2,798,493 Patented July 9, 1957 "ice It is also possible to use iron in sections 3 and an alloy like constantan in sections 4. A thin coat 6 of lacquer or paint, suflicient to serve as electrical insulation, but insufiicient to prevent penetration of heat to the thermocouples 5, is applied over the metal strip 2, as shown in an enlarged section in Fig. 6. This enlargement is somewhat exaggerated, since preferably no visible ridges appear on this coated face. In fact, this face is relatively smooth, and projections of any kind thereon are preferably avoided.

An end section 3 of the strip 2 is connected to a terminal 7, and the other end section 4 of the strip 2 is connected to a terminal 8. These terminals are in the plate 1 and form a part of the current generating unit. The terminal 7 is electrically connected to one end of a chain 9 which serves as a lead and is brought around the wrist of a person and is attached to the insulator plate 1 at 10. The terminal 8 is electrically connected to one end of a chain 11 which also serves as a lead and is brought around the wrist and is attached to the plate 1 at 12.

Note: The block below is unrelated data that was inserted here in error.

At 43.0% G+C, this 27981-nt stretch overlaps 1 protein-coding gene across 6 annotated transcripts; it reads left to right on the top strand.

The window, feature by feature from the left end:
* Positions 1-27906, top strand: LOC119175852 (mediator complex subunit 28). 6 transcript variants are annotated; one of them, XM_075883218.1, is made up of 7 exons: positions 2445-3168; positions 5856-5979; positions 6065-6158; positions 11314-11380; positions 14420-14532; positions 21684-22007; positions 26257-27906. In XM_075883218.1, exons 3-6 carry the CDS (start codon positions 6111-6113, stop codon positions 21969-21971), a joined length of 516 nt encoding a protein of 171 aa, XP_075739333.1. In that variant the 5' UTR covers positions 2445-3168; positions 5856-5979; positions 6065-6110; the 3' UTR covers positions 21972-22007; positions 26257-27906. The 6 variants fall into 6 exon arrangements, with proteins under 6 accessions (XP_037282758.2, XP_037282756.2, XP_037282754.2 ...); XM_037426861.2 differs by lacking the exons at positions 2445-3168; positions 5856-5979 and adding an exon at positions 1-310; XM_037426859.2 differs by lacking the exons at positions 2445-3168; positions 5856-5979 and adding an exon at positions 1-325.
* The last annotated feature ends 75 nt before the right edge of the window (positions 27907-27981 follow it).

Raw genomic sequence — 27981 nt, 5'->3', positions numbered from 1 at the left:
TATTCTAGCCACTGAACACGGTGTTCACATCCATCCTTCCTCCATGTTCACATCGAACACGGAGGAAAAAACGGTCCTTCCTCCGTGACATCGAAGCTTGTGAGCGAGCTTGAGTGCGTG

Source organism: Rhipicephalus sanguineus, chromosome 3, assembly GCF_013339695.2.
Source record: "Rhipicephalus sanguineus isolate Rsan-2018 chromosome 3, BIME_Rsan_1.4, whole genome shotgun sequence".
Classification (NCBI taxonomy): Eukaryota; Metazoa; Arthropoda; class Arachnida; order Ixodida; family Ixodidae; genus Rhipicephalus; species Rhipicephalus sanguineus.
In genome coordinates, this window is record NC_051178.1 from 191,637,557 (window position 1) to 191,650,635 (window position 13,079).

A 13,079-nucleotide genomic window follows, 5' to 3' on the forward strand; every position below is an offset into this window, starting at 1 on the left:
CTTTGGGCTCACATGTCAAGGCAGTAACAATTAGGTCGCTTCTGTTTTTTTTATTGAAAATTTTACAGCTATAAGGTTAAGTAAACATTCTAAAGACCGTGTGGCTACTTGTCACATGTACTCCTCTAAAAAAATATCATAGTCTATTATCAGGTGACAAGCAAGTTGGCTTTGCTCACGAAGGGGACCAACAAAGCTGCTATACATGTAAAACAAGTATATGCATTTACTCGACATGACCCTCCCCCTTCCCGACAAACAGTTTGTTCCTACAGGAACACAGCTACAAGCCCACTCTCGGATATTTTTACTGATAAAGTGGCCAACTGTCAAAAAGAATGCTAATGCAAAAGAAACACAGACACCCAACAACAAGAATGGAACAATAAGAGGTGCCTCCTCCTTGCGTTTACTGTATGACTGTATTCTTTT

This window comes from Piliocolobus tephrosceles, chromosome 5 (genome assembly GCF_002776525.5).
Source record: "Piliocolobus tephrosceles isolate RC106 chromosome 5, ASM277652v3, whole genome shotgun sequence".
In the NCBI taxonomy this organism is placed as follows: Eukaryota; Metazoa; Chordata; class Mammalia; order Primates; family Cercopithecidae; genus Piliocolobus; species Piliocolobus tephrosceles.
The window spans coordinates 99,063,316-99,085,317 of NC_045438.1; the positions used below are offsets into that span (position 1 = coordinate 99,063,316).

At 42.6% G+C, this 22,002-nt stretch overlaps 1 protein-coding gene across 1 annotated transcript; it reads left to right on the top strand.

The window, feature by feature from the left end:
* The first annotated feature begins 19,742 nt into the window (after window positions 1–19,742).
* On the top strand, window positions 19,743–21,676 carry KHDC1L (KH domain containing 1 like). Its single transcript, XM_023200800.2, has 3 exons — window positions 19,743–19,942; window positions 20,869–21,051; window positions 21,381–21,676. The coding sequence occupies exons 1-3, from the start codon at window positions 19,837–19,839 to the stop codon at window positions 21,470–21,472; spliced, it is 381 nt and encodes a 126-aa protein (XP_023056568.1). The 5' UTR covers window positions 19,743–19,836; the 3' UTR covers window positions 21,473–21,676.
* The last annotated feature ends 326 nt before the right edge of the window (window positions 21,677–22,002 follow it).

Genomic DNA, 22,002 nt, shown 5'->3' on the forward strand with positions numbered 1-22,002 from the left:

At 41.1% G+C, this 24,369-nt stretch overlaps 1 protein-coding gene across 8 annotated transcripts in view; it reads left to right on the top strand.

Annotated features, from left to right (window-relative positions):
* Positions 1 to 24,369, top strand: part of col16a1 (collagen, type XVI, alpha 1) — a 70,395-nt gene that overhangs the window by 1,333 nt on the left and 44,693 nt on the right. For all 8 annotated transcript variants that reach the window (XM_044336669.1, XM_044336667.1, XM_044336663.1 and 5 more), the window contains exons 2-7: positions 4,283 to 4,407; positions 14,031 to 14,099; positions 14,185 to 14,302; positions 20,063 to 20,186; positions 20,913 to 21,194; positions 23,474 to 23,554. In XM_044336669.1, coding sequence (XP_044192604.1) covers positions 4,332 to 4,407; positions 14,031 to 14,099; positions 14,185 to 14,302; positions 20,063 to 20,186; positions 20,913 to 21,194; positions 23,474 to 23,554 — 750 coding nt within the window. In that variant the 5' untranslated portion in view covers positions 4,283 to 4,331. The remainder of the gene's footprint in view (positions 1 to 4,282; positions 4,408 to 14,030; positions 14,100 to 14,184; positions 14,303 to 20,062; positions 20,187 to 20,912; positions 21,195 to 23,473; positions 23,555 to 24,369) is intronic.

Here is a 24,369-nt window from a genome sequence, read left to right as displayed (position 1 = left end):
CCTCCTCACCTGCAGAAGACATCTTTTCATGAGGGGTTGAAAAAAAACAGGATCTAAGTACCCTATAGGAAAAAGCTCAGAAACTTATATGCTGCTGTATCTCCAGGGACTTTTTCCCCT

Though not essentially so, each of the chains 9 and 11 is composed of alternate sections of different metals as in the case of the strip 2. The ends of these chains may be provided with suitable means for separate and convenient attachment to or detachment from the plate 1.

When a bracelet is worn on the arm of a person, the plate 1, provided with ornamentations if desired, is placed so that the coated side to which the strip 2 is affixed is in close contact with the skin. By transfer of heat, the temperature of the strip 2 is raised, and the heat-insulating plate 1 serves to maintain the strip more nearly at the temperature of the body. The metal chains 9 and 11 arev constant and continuous fiow of a small electric current results.